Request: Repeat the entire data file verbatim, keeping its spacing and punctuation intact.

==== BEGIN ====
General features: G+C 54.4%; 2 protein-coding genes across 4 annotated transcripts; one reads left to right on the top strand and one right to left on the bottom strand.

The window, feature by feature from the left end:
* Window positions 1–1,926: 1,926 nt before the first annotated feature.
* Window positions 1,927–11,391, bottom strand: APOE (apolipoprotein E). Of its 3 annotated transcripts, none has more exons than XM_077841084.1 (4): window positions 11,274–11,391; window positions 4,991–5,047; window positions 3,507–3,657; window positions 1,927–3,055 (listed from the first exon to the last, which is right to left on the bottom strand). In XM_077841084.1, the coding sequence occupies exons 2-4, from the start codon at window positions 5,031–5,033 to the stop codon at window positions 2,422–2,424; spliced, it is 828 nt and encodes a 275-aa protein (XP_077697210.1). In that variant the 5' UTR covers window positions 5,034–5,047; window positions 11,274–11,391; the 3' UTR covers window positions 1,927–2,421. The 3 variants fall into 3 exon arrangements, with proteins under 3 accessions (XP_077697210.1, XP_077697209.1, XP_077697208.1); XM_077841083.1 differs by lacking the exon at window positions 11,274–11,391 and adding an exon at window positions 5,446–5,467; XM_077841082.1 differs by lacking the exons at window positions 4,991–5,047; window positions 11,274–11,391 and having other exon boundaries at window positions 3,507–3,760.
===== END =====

General features: G+C 54.4%; 2 protein-coding genes across 4 annotated transcripts; one reads left to right on the top strand and one right to left on the bottom strand.

The window, feature by feature from the left end:
* Window positions 1–1,926: 1,926 nt before the first annotated feature.
* Window positions 1,927–11,391, bottom strand: APOE (apolipoprotein E). Of its 3 annotated transcripts, none has more exons than XM_077841084.1 (4): window positions 11,274–11,391; window positions 4,991–5,047; window positions 3,507–3,657; window positions 1,927–3,055 (listed from the first exon to the last, which is right to left on the bottom strand). In XM_077841084.1, the coding sequence occupies exons 2-4, from the start codon at window positions 5,031–5,033 to the stop codon at window positions 2,422–2,424; spliced, it is 828 nt and encodes a 275-aa protein (XP_077697210.1). In that variant the 5' UTR covers window positions 5,034–5,047; window positions 11,274–11,391; the 3' UTR covers window positions 1,927–2,421. The 3 variants fall into 3 exon arrangements, with proteins under 3 accessions (XP_077697210.1, XP_077697209.1, XP_077697208.1); XM_077841083.1 differs by lacking the exon at window positions 11,274–11,391 and adding an exon at window positions 5,446–5,467; XM_077841082.1 differs by lacking the exons at window positions 4,991–5,047; window positions 11,274–11,391 and having other exon boundaries at window positions 3,507–3,760.